What is bank fraud prevention?
Fraud prevention in banking involves implementing a strategic web of policies, practices, and technologies that mitigate the threats fraudulent transactions pose to banks and their clients—individuals and institutions alike. Banks and other major financial institutions handle massive sums of money daily, making them immensely attractive targets.
Although virtually all banks have private insurance to address fraud-related losses, as detailed in the Federal Reserve's Regulation E, this requirement only extends to consumer accounts. Something like a Carbanak malware infection—most famously responsible for $1 billion in theft from Russian banks throughout 2014 and still considered active in late 2021—could affect a small business's bank holdings, and the institution wouldn't be legally responsible.
Bank fraud detection and prevention procedures are thus essential to ensure customer satisfaction. Establishing and maintaining effective frameworks for combating banking fraud helps protect not only the financial well-being of these organizations, but also their reputations as safe and reliable institutions.
Which technologies and methods support fraud prevention strategies in banks?
Numerous factors shape the creation of a bank's fraud prevention strategy. For example, a regional bank or credit union with locations in a handful of U.S. states won't need the same plan as an institution spanning multiple countries or continents.
That said, certain tools, technologies, and practices are almost universal in most banks' efforts to detect and prevent fraud. The most common include:
In theory, a banking customer's transaction data or personal information—both of which are valuable to fraudsters—can be captured by these malicious actors whether it's on the move or static. Encryption is capable of protecting sensitive financial data in transit as well as data at rest, making it a fraud prevention and security standard in a world where mobile and online banking are both common.
End-to-end encryption methods are used to protect everything from credit card and debit card expiration dates to checking account balances and bankers' Social Security numbers. Common encryptions among banks include Rivest-Shamir-Adleman (RSA) and digital signature algorithm (DSA). Despite dating back to 1979 and 1993, respectively, both have been updated to keep up with the times, though DSA may be the most up-to-date due to its Secure Shell 2 (SSH2) compatibility. DSA is also a U.S. government encryption standard.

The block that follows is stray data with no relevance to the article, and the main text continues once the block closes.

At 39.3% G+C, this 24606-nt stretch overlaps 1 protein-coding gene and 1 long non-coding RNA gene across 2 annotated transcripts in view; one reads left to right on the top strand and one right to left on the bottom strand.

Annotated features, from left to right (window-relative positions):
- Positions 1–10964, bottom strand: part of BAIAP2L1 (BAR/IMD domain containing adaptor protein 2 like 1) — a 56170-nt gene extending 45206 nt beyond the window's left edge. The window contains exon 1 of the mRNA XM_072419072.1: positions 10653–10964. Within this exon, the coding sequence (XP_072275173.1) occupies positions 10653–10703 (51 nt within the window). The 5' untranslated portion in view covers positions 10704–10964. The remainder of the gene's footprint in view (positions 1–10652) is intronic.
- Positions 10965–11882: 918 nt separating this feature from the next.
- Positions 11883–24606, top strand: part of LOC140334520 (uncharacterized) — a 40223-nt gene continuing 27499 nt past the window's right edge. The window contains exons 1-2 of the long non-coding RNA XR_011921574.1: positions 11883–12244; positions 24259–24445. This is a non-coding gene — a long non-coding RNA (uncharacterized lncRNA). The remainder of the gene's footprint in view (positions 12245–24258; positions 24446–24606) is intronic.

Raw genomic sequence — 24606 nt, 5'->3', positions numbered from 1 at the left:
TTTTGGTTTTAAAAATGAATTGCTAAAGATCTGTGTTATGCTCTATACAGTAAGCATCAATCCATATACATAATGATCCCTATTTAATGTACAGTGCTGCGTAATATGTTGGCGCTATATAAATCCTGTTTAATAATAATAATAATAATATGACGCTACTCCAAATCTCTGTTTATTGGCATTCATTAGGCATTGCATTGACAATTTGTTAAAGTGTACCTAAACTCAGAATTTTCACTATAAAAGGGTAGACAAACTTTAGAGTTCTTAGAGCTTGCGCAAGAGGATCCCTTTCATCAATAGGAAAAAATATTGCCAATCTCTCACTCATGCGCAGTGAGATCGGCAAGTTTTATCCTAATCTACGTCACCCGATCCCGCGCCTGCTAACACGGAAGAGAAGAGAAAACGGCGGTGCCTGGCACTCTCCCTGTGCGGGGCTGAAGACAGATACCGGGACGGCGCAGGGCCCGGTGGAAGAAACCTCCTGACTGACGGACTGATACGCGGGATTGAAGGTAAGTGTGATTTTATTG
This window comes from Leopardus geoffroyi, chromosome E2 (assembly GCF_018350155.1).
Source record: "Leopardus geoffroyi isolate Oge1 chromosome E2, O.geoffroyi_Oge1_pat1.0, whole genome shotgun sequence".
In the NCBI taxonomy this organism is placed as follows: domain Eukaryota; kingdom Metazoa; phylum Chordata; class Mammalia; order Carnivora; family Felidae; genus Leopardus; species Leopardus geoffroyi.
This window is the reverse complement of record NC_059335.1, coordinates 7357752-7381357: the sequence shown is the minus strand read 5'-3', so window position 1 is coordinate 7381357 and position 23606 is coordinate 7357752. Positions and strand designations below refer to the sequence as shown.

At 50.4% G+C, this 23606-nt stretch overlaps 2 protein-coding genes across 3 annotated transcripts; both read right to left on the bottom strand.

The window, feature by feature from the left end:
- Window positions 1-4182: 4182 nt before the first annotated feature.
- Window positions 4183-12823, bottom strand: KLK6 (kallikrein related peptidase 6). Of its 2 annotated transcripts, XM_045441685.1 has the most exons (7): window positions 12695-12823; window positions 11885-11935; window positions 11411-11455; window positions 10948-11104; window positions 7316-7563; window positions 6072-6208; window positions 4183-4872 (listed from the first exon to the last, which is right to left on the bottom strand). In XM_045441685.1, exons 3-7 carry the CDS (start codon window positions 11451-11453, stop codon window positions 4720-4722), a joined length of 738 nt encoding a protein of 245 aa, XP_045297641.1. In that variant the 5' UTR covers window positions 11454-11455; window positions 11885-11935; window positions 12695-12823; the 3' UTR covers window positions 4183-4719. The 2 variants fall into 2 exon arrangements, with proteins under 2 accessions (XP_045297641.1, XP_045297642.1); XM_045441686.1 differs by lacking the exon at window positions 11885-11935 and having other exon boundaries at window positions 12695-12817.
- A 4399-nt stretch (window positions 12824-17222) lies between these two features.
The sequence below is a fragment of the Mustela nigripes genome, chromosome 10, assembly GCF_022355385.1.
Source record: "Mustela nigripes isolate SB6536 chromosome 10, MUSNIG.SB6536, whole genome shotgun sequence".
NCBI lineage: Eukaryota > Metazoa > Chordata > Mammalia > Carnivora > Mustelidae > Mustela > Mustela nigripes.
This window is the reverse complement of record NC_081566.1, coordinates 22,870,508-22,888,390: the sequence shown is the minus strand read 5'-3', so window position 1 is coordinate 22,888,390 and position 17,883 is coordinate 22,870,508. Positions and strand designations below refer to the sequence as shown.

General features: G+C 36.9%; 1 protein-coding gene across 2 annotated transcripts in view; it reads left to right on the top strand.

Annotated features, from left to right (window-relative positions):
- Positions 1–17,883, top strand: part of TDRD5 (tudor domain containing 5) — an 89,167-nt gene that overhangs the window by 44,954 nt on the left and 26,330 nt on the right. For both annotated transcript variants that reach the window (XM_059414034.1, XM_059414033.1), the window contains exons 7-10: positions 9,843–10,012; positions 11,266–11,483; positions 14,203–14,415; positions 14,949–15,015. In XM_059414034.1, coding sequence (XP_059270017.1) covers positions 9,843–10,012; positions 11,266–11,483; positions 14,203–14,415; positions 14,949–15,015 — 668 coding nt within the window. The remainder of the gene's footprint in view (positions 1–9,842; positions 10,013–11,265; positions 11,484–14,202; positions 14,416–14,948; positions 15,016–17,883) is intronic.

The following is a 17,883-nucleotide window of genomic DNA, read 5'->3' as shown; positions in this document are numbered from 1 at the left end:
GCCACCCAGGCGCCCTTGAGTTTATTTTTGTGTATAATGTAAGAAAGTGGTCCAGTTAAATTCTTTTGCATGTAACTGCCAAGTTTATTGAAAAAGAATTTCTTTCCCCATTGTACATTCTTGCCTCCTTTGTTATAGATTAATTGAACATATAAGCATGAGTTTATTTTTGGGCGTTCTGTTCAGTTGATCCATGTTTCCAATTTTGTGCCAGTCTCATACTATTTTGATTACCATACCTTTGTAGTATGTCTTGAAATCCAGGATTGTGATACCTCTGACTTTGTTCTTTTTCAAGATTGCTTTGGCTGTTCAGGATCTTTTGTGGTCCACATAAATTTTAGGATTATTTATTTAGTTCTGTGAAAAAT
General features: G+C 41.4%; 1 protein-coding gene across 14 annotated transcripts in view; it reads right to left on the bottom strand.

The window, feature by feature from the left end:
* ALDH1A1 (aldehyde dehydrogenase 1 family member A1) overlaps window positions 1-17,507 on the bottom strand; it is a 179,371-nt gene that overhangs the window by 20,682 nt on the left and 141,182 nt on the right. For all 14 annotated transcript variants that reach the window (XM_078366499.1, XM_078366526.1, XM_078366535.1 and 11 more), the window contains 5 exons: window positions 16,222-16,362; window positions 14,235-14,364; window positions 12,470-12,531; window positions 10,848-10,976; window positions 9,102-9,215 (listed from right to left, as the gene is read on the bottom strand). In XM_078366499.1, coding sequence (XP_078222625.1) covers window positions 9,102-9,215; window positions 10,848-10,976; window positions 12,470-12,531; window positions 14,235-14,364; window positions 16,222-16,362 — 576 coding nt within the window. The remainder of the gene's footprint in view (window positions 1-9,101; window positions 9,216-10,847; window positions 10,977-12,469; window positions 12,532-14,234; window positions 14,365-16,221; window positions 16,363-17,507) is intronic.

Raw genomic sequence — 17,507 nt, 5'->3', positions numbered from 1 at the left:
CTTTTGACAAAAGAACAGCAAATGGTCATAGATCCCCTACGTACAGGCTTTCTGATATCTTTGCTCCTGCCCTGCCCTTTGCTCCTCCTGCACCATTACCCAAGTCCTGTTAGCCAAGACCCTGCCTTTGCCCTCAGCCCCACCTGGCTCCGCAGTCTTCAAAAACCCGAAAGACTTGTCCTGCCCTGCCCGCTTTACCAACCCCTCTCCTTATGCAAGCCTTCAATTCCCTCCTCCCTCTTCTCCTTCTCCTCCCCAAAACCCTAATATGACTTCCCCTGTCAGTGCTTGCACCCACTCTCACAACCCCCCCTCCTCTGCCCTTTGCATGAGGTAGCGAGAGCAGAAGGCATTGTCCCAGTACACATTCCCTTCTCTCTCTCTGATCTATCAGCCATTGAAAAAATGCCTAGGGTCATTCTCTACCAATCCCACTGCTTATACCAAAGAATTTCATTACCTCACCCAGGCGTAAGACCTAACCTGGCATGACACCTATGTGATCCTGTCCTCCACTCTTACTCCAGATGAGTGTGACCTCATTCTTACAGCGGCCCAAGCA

Elliptic curve cryptography (ECC) has also emerged as an encryption—and, by extension, fraud protection—tool for banking institutions in recent years. ECC's small, symmetric key sizes mean less processing power is needed to encrypt and decrypt data transmissions. This makes it ideal for efficient transactions conducted via text message or smartphone apps, both of which help banks improve their customer experience.
Transaction monitoring and verification
As reliable as encryption is, it can't serve as the only tool for bank cybersecurity and fraud prevention. Therefore, it's essential for encrypted transactions—and other important data transmissions—to be monitored and verified in a variety of ways. Common examples include:
- Multi-factor authentication. Two-step verification is this process's most common form. Users enter login credentials in one channel—like a mobile banking app—then receive a one-time passcode elsewhere—usually email or text—and confirm their identity using the passcode in the initial channel. Theoretically, this can have three or more steps; it all depends on how secure the transaction is and how much complexity users are willing to put up with regularly.
- Device fingerprinting. Some banks verify that registered users are logging in to make legitimate transactions by collecting data on the device, browser, app, IP address, and other info associated with typical logins. Deviations from the norm are flagged and alerts sent to the user requesting verification of the login attempt.
- Location analysis. This technique can help mitigate card fraud by monitoring transactions based not only on the locations where they occur but also the distances and times between them.
This technique is a relatively simple but essential method banks use to detect and prevent check fraud among business customers. Positive pay involves cross-referencing the check number, monetary amount, and account number of every check paid out by a company with details of previously issued checks.